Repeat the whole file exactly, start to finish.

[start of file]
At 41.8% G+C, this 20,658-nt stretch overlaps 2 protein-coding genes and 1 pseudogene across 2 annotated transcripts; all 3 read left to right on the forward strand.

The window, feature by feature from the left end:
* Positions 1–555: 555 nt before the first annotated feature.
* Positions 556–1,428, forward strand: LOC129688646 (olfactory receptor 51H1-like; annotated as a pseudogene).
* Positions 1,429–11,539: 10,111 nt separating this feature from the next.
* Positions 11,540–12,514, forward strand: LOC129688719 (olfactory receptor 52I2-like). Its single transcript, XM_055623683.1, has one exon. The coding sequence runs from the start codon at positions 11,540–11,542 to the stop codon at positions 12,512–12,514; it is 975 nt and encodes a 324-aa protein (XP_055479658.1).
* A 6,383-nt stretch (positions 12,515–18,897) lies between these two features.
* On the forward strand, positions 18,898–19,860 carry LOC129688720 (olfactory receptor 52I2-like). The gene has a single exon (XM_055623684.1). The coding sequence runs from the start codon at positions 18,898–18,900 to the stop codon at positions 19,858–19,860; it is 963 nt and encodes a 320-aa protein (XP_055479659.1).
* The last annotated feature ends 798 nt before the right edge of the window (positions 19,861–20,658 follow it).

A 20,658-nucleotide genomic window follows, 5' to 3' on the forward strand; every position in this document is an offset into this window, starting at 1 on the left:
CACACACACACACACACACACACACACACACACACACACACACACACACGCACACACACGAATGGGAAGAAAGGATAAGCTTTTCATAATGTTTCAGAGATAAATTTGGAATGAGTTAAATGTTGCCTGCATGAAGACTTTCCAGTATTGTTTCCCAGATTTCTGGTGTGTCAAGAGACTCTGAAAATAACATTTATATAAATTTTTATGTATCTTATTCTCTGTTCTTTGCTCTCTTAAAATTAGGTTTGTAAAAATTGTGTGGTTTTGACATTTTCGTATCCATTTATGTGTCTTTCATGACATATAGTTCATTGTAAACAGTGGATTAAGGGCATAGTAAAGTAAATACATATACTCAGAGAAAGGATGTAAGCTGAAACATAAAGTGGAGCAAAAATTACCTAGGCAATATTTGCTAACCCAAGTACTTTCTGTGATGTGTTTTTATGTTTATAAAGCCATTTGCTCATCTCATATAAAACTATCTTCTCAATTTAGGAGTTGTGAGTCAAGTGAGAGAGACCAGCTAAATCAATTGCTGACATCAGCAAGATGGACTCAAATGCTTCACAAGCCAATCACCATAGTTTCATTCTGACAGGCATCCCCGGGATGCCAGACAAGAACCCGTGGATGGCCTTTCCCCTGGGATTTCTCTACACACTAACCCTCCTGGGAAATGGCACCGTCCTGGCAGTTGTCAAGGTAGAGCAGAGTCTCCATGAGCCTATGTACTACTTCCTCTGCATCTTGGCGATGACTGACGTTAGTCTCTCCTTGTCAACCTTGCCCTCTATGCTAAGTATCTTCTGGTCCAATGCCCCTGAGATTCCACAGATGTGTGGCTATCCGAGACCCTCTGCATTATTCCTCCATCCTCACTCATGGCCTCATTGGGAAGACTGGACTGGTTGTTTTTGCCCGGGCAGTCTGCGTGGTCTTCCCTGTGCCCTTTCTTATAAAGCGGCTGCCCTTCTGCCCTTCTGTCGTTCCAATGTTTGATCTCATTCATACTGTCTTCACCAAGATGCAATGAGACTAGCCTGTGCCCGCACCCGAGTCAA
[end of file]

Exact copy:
At 41.8% G+C, this 20,658-nt stretch overlaps 2 protein-coding genes and 1 pseudogene across 2 annotated transcripts; all 3 read left to right on the forward strand.

The window, feature by feature from the left end:
* Positions 1–555: 555 nt before the first annotated feature.
* Positions 556–1,428, forward strand: LOC129688646 (olfactory receptor 51H1-like; annotated as a pseudogene).
* Positions 1,429–11,539: 10,111 nt separating this feature from the next.
* Positions 11,540–12,514, forward strand: LOC129688719 (olfactory receptor 52I2-like). Its single transcript, XM_055623683.1, has one exon. The coding sequence runs from the start codon at positions 11,540–11,542 to the stop codon at positions 12,512–12,514; it is 975 nt and encodes a 324-aa protein (XP_055479658.1).
* A 6,383-nt stretch (positions 12,515–18,897) lies between these two features.
* On the forward strand, positions 18,898–19,860 carry LOC129688720 (olfactory receptor 52I2-like). The gene has a single exon (XM_055623684.1). The coding sequence runs from the start codon at positions 18,898–18,900 to the stop codon at positions 19,858–19,860; it is 963 nt and encodes a 320-aa protein (XP_055479659.1).
* The last annotated feature ends 798 nt before the right edge of the window (positions 19,861–20,658 follow it).

A 20,658-nucleotide genomic window follows, 5' to 3' on the forward strand; every position in this document is an offset into this window, starting at 1 on the left:
CACACACACACACACACACACACACACACACACACACACACACACACACGCACACACACGAATGGGAAGAAAGGATAAGCTTTTCATAATGTTTCAGAGATAAATTTGGAATGAGTTAAATGTTGCCTGCATGAAGACTTTCCAGTATTGTTTCCCAGATTTCTGGTGTGTCAAGAGACTCTGAAAATAACATTTATATAAATTTTTATGTATCTTATTCTCTGTTCTTTGCTCTCTTAAAATTAGGTTTGTAAAAATTGTGTGGTTTTGACATTTTCGTATCCATTTATGTGTCTTTCATGACATATAGTTCATTGTAAACAGTGGATTAAGGGCATAGTAAAGTAAATACATATACTCAGAGAAAGGATGTAAGCTGAAACATAAAGTGGAGCAAAAATTACCTAGGCAATATTTGCTAACCCAAGTACTTTCTGTGATGTGTTTTTATGTTTATAAAGCCATTTGCTCATCTCATATAAAACTATCTTCTCAATTTAGGAGTTGTGAGTCAAGTGAGAGAGACCAGCTAAATCAATTGCTGACATCAGCAAGATGGACTCAAATGCTTCACAAGCCAATCACCATAGTTTCATTCTGACAGGCATCCCCGGGATGCCAGACAAGAACCCGTGGATGGCCTTTCCCCTGGGATTTCTCTACACACTAACCCTCCTGGGAAATGGCACCGTCCTGGCAGTTGTCAAGGTAGAGCAGAGTCTCCATGAGCCTATGTACTACTTCCTCTGCATCTTGGCGATGACTGACGTTAGTCTCTCCTTGTCAACCTTGCCCTCTATGCTAAGTATCTTCTGGTCCAATGCCCCTGAGATTCCACAGATGTGTGGCTATCCGAGACCCTCTGCATTATTCCTCCATCCTCACTCATGGCCTCATTGGGAAGACTGGACTGGTTGTTTTTGCCCGGGCAGTCTGCGTGGTCTTCCCTGTGCCCTTTCTTATAAAGCGGCTGCCCTTCTGCCCTTCTGTCGTTCCAATGTTTGATCTCATTCATACTGTCTTCACCAAGATGCAATGAGACTAGCCTGTGCCCGCACCCGAGTCAA